The Founding Fathers, Deconstructed: Patrick Henry

Time for Round Two of our look into the etymology of the Founding Fathers’ names! Yesterday we researched George Washington, and today we’re focusing on a fellow Virginian, governor and orator Patrick Henry. Will the man who gave us “Give me liberty or give me death!”, “If this be treason, make the most of it!” and other famous shouts have a name that lives up to his legacy? Find out below, and check in tomorrow for our final installment!

Patrick Henry

Patrick is a descendant of the Latin name Patricius, meaning “nobleman” (or, more accurately and evidently, “patrician”). At first this may seem ill-suited for a champion of republicanism, but if we delve deeper we find that a patricius was meant to act as a fatherly figure to those beneath him; you might recognize the “father” aspect in more familiar words, like “patriarch” and “paternal” (although funnily enough, the term “patronizing” looped back to having an elitist connotation in the eighteenth century).

The word “father” itself shares an ancient root with patricius, the Proto-Indo-European pater (the approximations of plosives like ‘p’ in Proto-Indo-European often split off to become fricatives like ‘f’ when becoming Romantic and Germanic languages, as seen in the Romantic roots patr-, frag- and pter- versus the Germanic father, break and feather).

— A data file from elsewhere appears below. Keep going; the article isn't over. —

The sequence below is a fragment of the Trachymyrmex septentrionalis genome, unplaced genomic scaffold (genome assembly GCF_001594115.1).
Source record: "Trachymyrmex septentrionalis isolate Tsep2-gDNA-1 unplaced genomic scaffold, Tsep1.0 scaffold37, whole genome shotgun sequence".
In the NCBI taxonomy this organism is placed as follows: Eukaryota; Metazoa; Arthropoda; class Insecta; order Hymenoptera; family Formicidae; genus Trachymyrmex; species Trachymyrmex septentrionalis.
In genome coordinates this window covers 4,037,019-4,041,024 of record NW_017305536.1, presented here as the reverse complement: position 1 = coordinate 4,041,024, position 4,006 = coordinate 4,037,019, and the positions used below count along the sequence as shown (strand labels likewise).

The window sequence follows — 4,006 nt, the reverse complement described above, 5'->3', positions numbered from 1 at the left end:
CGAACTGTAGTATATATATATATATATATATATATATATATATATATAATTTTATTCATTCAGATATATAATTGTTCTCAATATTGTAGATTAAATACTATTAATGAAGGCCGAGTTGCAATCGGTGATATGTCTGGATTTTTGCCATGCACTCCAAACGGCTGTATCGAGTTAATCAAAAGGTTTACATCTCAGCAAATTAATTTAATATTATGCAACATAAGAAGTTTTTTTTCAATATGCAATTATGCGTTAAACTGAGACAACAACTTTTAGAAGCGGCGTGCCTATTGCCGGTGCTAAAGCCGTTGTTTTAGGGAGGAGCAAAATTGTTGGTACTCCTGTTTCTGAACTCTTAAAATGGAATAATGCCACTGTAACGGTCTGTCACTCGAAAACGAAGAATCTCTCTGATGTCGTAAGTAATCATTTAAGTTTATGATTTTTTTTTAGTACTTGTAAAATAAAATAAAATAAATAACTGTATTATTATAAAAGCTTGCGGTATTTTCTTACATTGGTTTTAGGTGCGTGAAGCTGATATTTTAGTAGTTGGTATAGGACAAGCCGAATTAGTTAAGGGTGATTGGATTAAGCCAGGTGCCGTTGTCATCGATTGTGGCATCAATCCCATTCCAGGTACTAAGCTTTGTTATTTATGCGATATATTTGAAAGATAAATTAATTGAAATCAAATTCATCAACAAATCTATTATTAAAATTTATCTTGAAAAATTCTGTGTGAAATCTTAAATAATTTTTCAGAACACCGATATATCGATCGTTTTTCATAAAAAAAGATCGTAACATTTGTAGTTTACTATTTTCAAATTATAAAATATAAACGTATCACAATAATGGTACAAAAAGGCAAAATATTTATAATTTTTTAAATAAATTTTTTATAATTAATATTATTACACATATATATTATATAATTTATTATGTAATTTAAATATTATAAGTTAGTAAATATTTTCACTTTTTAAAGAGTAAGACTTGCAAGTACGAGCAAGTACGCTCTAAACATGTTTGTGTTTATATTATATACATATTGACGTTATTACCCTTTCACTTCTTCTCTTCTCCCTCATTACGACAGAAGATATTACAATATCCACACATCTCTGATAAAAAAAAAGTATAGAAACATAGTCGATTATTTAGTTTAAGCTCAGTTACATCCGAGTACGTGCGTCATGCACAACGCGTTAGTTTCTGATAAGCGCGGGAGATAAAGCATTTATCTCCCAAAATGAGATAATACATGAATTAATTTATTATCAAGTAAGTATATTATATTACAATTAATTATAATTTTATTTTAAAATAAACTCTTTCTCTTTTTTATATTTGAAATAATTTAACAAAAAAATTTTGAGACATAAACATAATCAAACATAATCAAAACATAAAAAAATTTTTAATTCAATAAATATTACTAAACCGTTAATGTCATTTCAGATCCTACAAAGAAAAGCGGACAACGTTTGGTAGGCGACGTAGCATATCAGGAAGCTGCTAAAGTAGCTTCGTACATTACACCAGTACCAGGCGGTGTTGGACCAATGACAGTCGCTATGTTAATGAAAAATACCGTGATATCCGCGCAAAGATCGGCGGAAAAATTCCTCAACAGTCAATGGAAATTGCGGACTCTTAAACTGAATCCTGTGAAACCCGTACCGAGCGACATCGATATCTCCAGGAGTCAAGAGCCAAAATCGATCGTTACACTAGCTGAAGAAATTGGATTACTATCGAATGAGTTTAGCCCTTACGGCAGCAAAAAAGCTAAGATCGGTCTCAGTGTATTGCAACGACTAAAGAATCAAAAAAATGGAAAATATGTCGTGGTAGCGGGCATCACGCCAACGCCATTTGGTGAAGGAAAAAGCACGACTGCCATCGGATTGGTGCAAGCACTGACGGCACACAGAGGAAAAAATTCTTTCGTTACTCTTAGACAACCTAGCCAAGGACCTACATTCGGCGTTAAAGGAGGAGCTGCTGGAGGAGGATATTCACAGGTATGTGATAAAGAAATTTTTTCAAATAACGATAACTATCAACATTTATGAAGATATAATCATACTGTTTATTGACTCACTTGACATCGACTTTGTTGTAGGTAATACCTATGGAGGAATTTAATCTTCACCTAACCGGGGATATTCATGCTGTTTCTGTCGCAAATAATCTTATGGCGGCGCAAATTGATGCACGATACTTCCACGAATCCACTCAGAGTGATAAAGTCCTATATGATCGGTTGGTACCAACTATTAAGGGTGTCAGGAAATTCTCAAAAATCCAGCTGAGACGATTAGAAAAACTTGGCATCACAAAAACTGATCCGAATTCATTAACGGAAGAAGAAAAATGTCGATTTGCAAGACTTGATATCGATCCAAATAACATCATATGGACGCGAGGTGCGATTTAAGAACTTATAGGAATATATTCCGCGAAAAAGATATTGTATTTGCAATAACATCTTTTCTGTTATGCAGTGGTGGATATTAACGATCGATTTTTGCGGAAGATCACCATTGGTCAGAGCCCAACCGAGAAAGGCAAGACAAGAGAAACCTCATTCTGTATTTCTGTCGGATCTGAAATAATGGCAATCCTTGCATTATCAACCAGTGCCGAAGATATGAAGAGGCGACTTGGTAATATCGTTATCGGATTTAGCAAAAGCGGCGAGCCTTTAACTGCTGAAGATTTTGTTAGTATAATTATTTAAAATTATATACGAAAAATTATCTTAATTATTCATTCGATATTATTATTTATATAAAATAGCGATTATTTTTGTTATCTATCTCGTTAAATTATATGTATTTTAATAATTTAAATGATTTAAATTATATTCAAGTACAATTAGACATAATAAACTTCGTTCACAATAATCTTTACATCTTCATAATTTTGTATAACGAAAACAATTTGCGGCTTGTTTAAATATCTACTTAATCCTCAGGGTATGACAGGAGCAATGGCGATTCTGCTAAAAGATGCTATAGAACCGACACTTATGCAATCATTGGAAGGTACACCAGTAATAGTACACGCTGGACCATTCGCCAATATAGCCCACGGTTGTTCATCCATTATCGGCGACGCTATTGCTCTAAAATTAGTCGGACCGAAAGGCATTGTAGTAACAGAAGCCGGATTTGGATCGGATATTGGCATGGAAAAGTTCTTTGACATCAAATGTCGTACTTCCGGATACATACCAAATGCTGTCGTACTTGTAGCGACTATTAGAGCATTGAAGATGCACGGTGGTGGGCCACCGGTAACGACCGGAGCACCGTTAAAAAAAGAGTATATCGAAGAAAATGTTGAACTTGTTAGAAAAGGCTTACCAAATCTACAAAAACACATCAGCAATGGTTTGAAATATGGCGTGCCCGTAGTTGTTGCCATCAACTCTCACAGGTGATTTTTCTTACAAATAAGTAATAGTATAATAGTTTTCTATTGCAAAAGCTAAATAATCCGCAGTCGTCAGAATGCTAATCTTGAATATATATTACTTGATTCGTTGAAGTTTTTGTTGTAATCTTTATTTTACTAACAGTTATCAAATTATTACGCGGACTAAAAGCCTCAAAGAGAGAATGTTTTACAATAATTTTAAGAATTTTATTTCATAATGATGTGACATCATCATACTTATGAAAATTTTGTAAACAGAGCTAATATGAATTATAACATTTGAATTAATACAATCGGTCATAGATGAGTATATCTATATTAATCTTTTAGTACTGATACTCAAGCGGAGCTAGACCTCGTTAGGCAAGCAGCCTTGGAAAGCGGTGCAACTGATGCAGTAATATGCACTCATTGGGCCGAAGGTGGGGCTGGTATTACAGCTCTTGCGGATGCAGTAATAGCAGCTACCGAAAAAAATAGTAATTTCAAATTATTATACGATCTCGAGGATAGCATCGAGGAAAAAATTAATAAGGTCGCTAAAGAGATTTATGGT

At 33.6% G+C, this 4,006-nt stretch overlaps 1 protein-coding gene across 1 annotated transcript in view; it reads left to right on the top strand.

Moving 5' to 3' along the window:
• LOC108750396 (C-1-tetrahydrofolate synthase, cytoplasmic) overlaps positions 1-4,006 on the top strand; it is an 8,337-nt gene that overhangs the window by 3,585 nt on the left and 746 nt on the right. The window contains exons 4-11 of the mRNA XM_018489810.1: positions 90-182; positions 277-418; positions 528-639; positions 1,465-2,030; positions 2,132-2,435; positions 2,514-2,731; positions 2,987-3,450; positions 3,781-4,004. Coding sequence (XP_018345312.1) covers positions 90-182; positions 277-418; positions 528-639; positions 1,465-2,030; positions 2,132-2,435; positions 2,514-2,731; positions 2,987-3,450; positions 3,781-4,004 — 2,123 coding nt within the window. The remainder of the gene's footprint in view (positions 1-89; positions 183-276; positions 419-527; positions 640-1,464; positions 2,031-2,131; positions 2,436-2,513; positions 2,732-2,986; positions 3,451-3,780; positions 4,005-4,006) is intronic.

So we can connect one of the Founding Fathers with the actual word “father”, which is pretty neat. But what’s even cooler is that Patrick is more directly related to an equally apt term: patriot.

Henry comes from the German Heinrich, itself from the Old High German Heimerich, an easily-split name meaning “home ruler” (heim meaning “home”, rich deriving from rihhi, meaning “ruler”). The first half is related to the English word “home” (surprise!), but also “haunt”, stemming from the word’s original denotation as a frequently-visited place; the ghostly undertones didn’t come about until the nineteenth century.

The latter half, rihhi, is part of a rich global family. On the Germanic side this includes the word “rich” itself, as well as “right” and the unfortunately-connoted “Reich”. But going back to its Proto-Indo-European root reg gives us a connection to the Latin regere (meaning “to rule”) from which we get ruler words like “regal”, “reign”, “regime”, “regulate”, “region” and “Regis Philbin”; we also have the Sanskrit raj and raja, which made their way to the English lexicon through India.

What I’m getting at is, there’s a lot of history crammed into the last two letters of Henry.

All in all, you can see Patrick Henry’s full name in two ways: either it’s incredibly ironic that the anti-monarchist’s name essentially means “nobleman king”, or the Virginia governor is perfectly described as a “patriotic/fatherly leader of the home”.


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